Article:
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Read more poems by William Butler Yeats: William Butler Yeats Poems at Poetry X.

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Under Saturn

William Butler Yeats

Do not because this day I have grown saturnine
Imagine that lost love, inseparable from my thought
Because I have no other youth, can make me pine;
For how should I forget the wisdom that you brought,
The comfort that you made? Although my wits have gone
On a fantastic ride, my horse's flanks are spurred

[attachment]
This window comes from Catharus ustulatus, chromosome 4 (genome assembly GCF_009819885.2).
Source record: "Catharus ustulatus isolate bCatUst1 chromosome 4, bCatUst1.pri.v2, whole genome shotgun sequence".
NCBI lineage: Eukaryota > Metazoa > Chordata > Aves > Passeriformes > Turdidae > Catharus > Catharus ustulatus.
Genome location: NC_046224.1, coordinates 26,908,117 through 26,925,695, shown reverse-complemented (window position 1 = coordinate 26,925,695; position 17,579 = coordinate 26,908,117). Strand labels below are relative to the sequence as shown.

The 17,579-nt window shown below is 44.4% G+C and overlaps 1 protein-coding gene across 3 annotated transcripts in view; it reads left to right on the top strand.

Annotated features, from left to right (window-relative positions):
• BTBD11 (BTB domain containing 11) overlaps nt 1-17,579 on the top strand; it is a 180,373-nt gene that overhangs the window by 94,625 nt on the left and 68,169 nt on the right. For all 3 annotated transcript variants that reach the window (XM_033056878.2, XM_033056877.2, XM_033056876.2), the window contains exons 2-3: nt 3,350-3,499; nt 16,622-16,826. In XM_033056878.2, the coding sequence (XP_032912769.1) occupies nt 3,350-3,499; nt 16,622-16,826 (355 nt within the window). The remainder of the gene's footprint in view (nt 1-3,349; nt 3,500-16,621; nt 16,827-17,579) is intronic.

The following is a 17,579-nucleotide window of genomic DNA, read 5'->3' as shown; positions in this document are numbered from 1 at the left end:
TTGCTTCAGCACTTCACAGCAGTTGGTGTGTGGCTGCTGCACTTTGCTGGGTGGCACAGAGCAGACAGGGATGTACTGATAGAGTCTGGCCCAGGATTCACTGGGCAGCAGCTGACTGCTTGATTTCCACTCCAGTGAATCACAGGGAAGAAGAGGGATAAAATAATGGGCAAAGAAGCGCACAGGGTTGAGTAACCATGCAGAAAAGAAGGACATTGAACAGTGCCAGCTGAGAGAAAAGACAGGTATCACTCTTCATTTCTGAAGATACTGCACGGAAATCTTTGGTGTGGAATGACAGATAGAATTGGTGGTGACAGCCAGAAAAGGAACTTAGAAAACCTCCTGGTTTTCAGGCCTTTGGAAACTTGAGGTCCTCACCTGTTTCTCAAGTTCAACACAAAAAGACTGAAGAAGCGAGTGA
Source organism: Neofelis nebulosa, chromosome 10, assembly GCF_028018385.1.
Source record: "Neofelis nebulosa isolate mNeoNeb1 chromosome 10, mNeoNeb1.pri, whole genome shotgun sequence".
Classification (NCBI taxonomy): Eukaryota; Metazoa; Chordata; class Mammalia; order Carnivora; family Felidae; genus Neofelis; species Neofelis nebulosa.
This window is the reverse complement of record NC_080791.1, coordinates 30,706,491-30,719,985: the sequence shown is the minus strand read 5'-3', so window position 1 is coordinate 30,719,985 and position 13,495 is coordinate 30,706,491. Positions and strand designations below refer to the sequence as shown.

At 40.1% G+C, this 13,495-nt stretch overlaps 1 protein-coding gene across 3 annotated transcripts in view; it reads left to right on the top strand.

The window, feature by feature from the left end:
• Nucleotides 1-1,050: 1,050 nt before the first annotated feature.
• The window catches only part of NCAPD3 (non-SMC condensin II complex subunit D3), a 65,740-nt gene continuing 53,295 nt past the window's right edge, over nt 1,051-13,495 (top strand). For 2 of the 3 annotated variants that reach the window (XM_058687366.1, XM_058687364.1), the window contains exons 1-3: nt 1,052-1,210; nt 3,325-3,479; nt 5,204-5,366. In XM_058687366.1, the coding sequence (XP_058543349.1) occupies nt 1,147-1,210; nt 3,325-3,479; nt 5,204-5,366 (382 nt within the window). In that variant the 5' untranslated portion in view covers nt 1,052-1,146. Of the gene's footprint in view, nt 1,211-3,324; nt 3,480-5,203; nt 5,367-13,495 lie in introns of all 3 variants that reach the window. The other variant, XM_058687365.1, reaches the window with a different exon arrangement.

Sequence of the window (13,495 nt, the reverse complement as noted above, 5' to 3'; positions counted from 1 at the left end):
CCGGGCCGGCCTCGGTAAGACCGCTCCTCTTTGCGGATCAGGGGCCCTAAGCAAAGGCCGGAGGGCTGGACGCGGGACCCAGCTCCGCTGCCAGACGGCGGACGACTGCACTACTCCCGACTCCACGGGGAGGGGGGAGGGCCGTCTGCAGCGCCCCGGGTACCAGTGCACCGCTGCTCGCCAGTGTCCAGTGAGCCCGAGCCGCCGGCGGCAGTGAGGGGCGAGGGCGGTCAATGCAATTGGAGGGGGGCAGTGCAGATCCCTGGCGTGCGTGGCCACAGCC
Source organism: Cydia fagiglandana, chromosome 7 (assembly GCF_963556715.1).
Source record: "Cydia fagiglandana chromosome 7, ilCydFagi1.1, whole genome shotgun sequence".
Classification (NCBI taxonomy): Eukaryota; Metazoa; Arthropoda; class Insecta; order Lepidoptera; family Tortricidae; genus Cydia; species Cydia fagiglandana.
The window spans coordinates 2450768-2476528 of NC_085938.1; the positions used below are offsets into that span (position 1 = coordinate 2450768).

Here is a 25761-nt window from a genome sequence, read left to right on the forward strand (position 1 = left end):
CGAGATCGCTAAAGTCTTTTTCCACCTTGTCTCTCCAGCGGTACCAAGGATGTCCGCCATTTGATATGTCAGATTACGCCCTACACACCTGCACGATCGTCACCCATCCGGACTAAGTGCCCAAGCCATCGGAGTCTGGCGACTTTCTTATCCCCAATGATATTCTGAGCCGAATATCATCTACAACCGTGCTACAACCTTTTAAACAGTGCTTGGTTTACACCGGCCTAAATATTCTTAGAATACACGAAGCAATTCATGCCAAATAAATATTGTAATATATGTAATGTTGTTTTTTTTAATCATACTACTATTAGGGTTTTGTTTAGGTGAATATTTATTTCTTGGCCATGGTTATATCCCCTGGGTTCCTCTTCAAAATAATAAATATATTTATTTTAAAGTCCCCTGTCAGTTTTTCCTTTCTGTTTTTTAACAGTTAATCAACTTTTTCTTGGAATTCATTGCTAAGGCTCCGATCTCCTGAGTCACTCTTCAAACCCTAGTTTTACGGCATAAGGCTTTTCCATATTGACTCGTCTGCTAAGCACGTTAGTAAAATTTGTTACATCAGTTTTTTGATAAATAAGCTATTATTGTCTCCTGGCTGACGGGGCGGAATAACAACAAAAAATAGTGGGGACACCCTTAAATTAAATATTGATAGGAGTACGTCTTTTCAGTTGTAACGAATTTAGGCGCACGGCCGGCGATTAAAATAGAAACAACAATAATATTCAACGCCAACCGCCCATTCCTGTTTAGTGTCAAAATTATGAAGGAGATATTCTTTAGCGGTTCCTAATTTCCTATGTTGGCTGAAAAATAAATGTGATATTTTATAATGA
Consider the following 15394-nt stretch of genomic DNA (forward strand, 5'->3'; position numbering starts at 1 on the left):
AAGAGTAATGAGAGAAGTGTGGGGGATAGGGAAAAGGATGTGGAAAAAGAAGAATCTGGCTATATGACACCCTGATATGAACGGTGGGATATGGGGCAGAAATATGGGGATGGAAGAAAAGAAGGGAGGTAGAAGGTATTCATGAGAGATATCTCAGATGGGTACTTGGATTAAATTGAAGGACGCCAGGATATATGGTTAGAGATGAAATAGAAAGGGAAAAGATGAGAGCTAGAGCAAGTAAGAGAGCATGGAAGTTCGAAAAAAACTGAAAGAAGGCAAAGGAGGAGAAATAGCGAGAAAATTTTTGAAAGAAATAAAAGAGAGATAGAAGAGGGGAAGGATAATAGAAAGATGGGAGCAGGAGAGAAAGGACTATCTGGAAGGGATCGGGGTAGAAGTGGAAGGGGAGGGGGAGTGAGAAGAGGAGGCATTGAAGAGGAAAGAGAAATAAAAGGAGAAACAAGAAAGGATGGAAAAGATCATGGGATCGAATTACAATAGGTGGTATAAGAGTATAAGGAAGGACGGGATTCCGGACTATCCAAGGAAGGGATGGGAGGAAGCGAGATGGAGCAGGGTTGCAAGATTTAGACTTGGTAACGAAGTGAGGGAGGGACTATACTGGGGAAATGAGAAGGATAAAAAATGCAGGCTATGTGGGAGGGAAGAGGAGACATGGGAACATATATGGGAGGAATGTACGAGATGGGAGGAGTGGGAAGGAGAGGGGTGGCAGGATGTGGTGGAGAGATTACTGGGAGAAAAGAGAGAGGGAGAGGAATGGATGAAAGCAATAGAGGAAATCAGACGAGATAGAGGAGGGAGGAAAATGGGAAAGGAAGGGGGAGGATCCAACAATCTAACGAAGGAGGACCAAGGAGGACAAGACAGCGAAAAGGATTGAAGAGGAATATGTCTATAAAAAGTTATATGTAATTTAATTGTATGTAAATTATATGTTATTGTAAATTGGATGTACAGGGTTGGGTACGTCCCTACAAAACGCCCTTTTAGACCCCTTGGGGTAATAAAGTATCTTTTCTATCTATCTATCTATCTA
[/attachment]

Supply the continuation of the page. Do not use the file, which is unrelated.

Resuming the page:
By childish memories of an old cross Pollexfen,
And of a Middleton, whose name you never heard,
And of a red-haired Yeats whose looks, although he died
Before my time, seem like a vivid memory.
You heard that labouring man who had served my people.  He said
Upon the open road, near to the Sligo quay -
No, no, not said, but cried it out - 'You have come again,
And surely after twenty years it was time to come.'
I am thinking of a child's vow sworn in vain
Never to leave that valley his fathers called their home.

Added: 13 Sep 2001 | Last Read: 21 Jul 2018 2:59 PM | Viewed: 5770 times

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URL: http://plagiarist.com/poetry/1678/ | Viewed on 21 July 2018.
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